Found a new blog I like. Ang's Chicken Coop is about a lot of the things I enjoy reading about. I found it through another blog I really enjoy: Suzanne McMinn's Chickens in the Road Blog.
Now why would a Mexican like myself enjoy reading farming and chicken blogs so much? Well, friends, there's always a reason for everything, isn't there? I grew up during the 1970's going to school in a little farming/agricultural area in North Texas. My Dad was a simple, uneducated farm laborer. He worked the land, tilling and planting crops, and being a 'vaquero' working with cattle and horses. He was an inordinately hard working man. And I do mean hard working. He always got up at dawn and didn't get home till very late in the day. During harvest season, he'd be working in those fields well into the night. You may often hear Farmers tell of the hard work they put in to be able to keep their farms going. Well, I will tell you this, they very often forget to mention the quiet laborer doing all the back breaking work, trodding through the snow in sub freezing weather to make sure the livestock get their feed and hay, and in blistering hot days bending over and over countless times to get the irrigation tubes 'going' from the ditches into the neatly planted rows of cotton or sunflowers, or wheat, or whatever the crop was supposed to produce that year. He'd lug a ton of 'tubos' or heavy, thick irrigation pipes to the truck, and then he'd have to unload them again in other fields. Then there were the various duties that had to be carried out. Applying pesticides and fertilizers, always exposing himself to harmful chemicals. He wasn't able to don 'protection' garb to carry out those jobs. It wasn't offered to him. Back then it was probably unheard of. But I suspect it contributed to his and Mom's health problems.
Of course, the work was not done for free. My Dad was paid, not handsomely, but he was paid enough to support his family. It was a good thing my Mom was a very thrifty saver, and could squeeze miracles out of every weekly $50 paycheck. But then things got better, because by the time I was out of High School, he had been promoted to $120 weekly paychecks. Cost of living increases during the 70's you see. But he didn't complain because the farm owner provided free housing with all utilities paid. A humble abode of course. And on very good years, he'd get a nice Christmas bonus of about $500. Sometimes the arrangement was for him to get the proceeds from the cotton crop of a few acres .... usually up to about $1000. I know my Dad earned every single penny. So yes, it was a mutual understanding and a mutual effort, only my Dad was the one who put in the hard labor. Period. That's just the way it was.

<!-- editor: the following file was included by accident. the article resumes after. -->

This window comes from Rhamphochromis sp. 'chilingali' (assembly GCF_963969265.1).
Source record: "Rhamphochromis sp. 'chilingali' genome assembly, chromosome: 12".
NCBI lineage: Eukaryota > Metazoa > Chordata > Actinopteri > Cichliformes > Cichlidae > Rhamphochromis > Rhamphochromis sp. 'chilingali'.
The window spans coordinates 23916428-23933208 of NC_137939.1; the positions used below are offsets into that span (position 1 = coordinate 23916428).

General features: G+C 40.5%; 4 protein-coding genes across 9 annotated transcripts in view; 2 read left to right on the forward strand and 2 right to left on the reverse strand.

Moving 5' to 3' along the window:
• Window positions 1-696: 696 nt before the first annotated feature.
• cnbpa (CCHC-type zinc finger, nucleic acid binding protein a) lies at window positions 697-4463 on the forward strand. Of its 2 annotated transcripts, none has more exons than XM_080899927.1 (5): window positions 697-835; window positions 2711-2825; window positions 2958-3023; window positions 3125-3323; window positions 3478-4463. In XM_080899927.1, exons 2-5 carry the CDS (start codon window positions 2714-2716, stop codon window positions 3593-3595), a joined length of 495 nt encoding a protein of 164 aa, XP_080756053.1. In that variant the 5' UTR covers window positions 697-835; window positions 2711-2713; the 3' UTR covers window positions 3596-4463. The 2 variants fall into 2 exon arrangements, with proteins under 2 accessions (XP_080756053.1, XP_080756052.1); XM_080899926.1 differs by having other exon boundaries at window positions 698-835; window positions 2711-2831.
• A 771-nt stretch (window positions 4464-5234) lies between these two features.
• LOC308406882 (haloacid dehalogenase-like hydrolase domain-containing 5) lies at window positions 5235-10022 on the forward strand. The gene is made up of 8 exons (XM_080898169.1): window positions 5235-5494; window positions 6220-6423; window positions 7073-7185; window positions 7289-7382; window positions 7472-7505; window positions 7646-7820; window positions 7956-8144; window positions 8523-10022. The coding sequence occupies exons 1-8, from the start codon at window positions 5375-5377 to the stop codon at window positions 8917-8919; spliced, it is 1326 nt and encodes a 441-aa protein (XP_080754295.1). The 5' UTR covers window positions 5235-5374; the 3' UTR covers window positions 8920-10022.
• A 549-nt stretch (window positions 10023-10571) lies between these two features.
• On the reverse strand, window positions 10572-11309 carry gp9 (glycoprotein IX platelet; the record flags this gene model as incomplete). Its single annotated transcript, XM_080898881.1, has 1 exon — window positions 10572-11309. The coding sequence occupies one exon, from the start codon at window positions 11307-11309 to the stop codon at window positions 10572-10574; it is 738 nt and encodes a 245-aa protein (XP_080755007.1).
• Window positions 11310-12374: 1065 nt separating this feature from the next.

So I grew up looking at what to me then seemed like huge lonely fields as far as the eye could see. On windy days, you could hear the howl of the wind as though it were someone crying. It always made me want to cry. And I remember the fields of sunflowers. Those were a beautiful sight to behold. Each plant always turning towards the sun.....ahh, yes, the girasol.
So when I found Ang's Chicken Coop blog and saw pictures of lonely fields, I had to add it to my reading list. Turns out as sad as those things may have seemed to me then, now I truly enjoy reading about agriculture and chickens, and farms, and all the things I used to want to get away from. Maybe because those were the things my Mom and Dad lived. The things they loved. I was just standing at the edge looking in at the painful picture. Mom and Dad were living a reality that they must have loved, or else they wouldn't have endured it for so long. I try to draw comfort from that thought.
Finally, brethren, whatsoever things are true, whatsoever things are honest, whatsoever things are just, whatsoever things are pure, whatsoever things are lovely, whatsoever things are of good report; if there be any virtue, and if there be any praise, think on these things. ~Philippians 4:8~